The body weight will increase instantaneously after a meal. There a very large meal will increase the body weight by the same number of pounds as were consumed. It is a temporary increase. The body will break up some of this and use it for energy and some will become part of the feces which is eventually expelled from the body.

Excessive Fluid

The body is constantly maintaining fluid levels. The thirst sensation prompts us to consume fluids like water and the kidneys ensure that excess fluid is expelled as urine. Various organs, hormones and biochemical processes regulate the body fluid levels as well to prevent fluid overload.

Consuming a large amount of fluid suddenly will increase the body weight accordingly. There are various reasons why a person may choose to drink a large amount of fluid. In addition, a large amount of fluid can be administered into the body through IV drops which will also increase the body even without drinking and fluids.

Edema

Edema is the medical term for swelling. Fluid accumulation occurs in the body cavities and tissue spaces abnormally. It is usually seen when the body’s fluid regulation mechanism is impaired like in kidney disease. Swelling is often seen in the limbs, particularly as swollen legs and arms.

However, fluid accumulation may also occur in the organs and cavities within the torso. Some of this fluid can fill the lungs but is more likely to collect in the abdomen. Fluid swelling of the abdomen is known as ascites. Sometimes fluid accumulation may occur throughout the body which is referred to as anasarca.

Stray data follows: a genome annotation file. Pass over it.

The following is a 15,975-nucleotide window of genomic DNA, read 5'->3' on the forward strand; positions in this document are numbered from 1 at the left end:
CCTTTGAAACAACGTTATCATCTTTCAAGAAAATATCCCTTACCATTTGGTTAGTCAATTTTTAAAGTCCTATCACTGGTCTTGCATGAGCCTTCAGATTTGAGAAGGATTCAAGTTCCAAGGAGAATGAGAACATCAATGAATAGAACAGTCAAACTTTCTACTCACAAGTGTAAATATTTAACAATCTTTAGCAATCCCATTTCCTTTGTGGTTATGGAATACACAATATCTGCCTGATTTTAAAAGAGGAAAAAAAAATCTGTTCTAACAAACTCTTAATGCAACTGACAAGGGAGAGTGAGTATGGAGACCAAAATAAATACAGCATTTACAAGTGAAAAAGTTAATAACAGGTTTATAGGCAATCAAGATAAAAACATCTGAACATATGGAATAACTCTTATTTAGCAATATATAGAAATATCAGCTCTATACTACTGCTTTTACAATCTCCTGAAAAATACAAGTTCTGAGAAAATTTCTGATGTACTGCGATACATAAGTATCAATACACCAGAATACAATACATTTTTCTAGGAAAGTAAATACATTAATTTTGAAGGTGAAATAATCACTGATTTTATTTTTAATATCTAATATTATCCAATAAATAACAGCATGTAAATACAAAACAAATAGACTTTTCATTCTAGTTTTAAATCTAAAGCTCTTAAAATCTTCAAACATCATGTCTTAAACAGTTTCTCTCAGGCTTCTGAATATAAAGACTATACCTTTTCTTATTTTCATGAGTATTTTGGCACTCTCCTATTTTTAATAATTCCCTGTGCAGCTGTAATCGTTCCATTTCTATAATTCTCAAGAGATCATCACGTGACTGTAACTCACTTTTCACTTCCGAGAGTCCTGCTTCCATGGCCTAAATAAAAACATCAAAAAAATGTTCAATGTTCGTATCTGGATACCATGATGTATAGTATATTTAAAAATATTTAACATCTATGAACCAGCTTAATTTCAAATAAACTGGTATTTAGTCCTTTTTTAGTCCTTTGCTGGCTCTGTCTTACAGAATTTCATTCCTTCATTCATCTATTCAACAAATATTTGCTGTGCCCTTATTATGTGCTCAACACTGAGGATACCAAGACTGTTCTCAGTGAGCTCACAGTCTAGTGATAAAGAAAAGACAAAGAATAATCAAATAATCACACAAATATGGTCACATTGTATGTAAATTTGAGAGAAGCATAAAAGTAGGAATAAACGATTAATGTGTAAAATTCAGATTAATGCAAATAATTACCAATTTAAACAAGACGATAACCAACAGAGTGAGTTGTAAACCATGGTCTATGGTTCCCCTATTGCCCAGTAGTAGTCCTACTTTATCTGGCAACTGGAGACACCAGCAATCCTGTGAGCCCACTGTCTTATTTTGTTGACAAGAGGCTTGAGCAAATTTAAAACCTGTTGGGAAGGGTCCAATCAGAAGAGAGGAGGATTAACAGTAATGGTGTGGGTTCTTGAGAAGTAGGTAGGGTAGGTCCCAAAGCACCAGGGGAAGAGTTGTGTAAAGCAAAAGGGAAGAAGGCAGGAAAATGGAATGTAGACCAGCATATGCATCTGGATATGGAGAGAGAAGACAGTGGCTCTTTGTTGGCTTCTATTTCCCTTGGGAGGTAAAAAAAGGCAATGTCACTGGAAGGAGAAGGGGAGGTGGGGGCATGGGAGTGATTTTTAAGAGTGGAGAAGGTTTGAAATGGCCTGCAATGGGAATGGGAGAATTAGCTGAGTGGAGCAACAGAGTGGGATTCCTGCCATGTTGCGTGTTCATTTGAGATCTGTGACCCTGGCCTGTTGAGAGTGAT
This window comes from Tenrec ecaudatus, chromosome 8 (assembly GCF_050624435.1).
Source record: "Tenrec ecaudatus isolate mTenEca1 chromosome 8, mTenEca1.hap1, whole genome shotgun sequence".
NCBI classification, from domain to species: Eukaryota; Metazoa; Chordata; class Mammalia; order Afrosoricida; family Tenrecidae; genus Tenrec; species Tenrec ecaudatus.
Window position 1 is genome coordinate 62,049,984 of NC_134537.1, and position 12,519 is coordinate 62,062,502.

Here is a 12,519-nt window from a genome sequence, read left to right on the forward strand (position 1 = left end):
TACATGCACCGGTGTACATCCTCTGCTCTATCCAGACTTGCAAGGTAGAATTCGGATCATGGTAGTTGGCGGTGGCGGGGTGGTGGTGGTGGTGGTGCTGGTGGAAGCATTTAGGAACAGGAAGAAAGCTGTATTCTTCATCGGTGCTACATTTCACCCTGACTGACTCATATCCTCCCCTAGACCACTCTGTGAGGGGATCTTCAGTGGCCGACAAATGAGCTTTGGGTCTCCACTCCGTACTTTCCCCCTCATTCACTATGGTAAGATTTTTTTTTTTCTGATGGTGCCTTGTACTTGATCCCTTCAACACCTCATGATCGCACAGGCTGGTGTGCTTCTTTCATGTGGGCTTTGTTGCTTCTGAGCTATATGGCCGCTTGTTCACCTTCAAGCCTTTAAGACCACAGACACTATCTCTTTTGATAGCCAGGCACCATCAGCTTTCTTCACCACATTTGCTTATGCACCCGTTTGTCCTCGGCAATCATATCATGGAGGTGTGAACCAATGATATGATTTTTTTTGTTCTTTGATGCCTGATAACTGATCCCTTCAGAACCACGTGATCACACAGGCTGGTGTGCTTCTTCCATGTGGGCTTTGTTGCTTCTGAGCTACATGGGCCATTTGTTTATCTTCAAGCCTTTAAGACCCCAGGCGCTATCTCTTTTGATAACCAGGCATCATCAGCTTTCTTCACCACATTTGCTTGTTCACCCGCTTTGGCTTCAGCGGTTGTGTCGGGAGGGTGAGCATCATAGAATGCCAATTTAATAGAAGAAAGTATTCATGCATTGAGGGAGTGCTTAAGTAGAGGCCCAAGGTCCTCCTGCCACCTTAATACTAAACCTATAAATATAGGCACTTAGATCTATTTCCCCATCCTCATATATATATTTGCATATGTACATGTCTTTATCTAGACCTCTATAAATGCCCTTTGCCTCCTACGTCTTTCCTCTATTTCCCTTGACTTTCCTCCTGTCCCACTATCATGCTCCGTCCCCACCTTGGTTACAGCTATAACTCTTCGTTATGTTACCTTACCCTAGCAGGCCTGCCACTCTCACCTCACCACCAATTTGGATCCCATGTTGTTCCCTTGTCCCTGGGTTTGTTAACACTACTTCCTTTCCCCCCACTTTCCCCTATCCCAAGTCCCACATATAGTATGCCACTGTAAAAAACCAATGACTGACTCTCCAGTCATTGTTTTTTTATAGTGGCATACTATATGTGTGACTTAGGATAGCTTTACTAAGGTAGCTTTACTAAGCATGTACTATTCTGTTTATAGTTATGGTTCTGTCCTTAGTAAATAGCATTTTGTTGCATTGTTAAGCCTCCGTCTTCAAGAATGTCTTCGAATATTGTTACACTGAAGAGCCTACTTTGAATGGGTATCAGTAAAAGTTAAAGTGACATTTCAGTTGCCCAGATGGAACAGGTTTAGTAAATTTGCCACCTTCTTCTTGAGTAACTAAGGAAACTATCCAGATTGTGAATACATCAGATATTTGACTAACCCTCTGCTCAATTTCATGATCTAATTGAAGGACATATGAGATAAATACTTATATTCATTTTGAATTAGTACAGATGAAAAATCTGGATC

Constipation

Constipation can also contribute to sudden weight gain. Without regular bowel movements, the feces accumulates in the colon. This can be as much as 10 pounds although some reports claim that there may be as much as 20 pounds of feces in the colon in a constipated person. The weight of the feces is not regularly lost through bowel movements and continued eating increases  the body weight. It is therefore important that bowel habit is regular.

Treatment of Sudden Weight Gain

It is important to first identify the cause of sudden weight gain. Gaining a few pounds after a bout of overeating is not usually serious. The weight is gradually lost with metabolic activity and defecation. However, a few simple measures can prevent and rectify sudden weight gain.

  • Do not overeat or eat to the point of feeling ‘stuffed’. Moderate food intake by eating smaller meals that are nutritionally balanced.
  • Drinking large amounts of fluid is not a problem if the kidneys are healthy. However, people with kidney disease or other disorders where fluid intake should be moderated must maintain daily fluid recommendations.
  • Ensure regular bowel movements by consuming plenty of water and high fiber foods. Also exercise regularly to maintain bowel habit.
  • Weight management should not focus on sudden weight gain or weight loss. Rather maintain a consistent weight management plan of limiting calorie intake in food and expending calories through regular exercise.